Monday, August 1, 2011

NEW YORK TIMES REVIEW: TAKE THE MONEY AND RUN!

NEW YORK TIMES REVIEW: TAKE THE MONEY AND RUN!

FROM THE NEW YORK TIMES . . .

The police state becomes total when the police become the heroes and the criminals begin policing themselves.

These are not ordinarily the values of reality television, which prizes mischief and mild lawlessness and depicts police officers as, at best, tragic figures, shouldering responsibilities that no one else will.

“Take the Money & Run,” which begins on Tuesday on ABC, upends all that. Part game show and part psychological warfare, it’s a showdown involving three pairs — two contestants in the role of criminals, who stash $100,000 and hope it’s not found; two moonlighting police officers assigned to uncover it within 48 hours; and two interrogators, who try to pry information out of the criminals with stern looks and steak dinners and lines like, “You’re lying now, and you’re not real good at it.”

The criminals are regular folks hoping to earn money and TV time without having to study hard for “Jeopardy!” or demean themselves on “Wipeout.” This should be a cakewalk for them: hide shrewdly, reveal little, collect prize. (If the cops find it, they win the money.)

But this sometimes gripping show isn’t so benign. First, the adversaries are worthy. The interrogators — Paul Bishop, a detective and author, and Mary Hanlon Stone, a deputy district attorney and author — have a flair for the dramatic, and the police officers live up to their cities’ stereotypes. In the premiere the ones from San Francisco have an unhurried affability. The Miami detectives in the second episode have sharper edges; one, with slicked-back black hair and a tight black T-shirt tucked into black pants, looks like the stunt double for Cop No. 3 on an early episode of “Miami Vice.”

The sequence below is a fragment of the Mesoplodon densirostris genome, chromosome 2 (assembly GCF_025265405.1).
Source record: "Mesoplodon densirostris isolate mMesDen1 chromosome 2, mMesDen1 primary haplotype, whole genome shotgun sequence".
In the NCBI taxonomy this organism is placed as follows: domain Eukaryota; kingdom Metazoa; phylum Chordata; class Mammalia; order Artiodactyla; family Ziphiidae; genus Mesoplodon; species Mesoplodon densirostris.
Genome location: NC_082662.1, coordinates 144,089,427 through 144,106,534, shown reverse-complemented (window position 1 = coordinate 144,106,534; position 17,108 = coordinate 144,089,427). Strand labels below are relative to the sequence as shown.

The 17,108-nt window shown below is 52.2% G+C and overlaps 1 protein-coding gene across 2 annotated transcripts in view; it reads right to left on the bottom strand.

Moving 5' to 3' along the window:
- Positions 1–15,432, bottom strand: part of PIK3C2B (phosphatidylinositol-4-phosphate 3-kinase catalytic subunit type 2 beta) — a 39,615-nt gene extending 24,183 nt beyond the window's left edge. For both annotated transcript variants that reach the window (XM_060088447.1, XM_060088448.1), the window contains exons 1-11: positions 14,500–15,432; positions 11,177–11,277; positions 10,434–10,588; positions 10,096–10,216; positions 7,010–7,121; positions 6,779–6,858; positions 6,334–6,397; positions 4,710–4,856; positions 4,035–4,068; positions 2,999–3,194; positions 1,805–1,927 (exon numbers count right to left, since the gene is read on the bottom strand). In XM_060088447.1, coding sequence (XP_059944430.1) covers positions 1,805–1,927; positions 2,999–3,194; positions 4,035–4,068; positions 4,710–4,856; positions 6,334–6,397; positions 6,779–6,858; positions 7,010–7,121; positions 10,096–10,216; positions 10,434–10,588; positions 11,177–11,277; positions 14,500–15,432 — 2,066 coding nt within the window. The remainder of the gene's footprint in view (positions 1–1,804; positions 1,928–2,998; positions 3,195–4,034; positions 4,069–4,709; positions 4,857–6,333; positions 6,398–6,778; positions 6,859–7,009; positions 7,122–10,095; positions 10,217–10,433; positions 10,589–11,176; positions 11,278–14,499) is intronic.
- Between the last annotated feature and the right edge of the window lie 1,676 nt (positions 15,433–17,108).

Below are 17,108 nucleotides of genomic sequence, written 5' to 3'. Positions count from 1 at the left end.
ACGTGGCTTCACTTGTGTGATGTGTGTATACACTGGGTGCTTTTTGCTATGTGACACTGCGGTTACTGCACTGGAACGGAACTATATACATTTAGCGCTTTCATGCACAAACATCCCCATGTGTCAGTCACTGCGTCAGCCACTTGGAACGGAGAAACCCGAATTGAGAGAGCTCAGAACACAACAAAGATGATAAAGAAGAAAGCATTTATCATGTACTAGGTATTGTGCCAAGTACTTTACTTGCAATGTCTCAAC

FOR THE FULL REVIEW CLICK HERE

3 comments:

pattinase (abbott) said...

I have my DVR ready to go. Can't wait.

Carol Preflatish said...

So, what's the rules for the two people who hide the briefcase? Do they have to answer the interrogator's questions? How much do they have to reveal? Obviously, the right to remain silent doesn't apply here. It's driving my former police officer husband nuts. Other than that, I loved the show.

Cap'n Bob said...

I watched the first show earlier. I enjoyed the interrogations but the guy who cracked was a total wimp. Get me in there and the 100 Grand is mine.